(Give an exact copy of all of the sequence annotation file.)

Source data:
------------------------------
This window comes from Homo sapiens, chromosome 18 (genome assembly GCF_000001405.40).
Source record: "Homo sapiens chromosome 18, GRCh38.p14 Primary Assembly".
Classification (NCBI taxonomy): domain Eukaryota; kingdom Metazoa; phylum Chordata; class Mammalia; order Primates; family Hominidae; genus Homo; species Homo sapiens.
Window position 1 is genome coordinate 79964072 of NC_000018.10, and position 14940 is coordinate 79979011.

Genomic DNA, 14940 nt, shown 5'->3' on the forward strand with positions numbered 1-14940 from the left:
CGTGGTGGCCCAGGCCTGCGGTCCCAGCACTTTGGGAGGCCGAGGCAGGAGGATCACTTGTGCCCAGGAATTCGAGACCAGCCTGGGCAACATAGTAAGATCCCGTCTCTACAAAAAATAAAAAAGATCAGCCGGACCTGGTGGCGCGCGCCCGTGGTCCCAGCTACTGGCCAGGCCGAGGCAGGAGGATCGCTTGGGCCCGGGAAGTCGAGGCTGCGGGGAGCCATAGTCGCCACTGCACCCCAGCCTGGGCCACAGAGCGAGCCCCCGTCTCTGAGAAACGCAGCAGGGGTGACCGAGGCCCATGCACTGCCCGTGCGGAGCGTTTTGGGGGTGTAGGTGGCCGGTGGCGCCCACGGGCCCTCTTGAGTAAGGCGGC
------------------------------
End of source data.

This window comes from Homo sapiens, chromosome 18 (genome assembly GCF_000001405.40).
Source record: "Homo sapiens chromosome 18, GRCh38.p14 Primary Assembly".
Classification (NCBI taxonomy): domain Eukaryota; kingdom Metazoa; phylum Chordata; class Mammalia; order Primates; family Hominidae; genus Homo; species Homo sapiens.
Window position 1 is genome coordinate 79964072 of NC_000018.10, and position 14940 is coordinate 79979011.

Genomic DNA, 14940 nt, shown 5'->3' on the forward strand with positions numbered 1-14940 from the left:
CGTGGTGGCCCAGGCCTGCGGTCCCAGCACTTTGGGAGGCCGAGGCAGGAGGATCACTTGTGCCCAGGAATTCGAGACCAGCCTGGGCAACATAGTAAGATCCCGTCTCTACAAAAAATAAAAAAGATCAGCCGGACCTGGTGGCGCGCGCCCGTGGTCCCAGCTACTGGCCAGGCCGAGGCAGGAGGATCGCTTGGGCCCGGGAAGTCGAGGCTGCGGGGAGCCATAGTCGCCACTGCACCCCAGCCTGGGCCACAGAGCGAGCCCCCGTCTCTGAGAAACGCAGCAGGGGTGACCGAGGCCCATGCACTGCCCGTGCGGAGCGTTTTGGGGGTGTAGGTGGCCGGTGGCGCCCACGGGCCCTCTTGAGTAAGGCGGC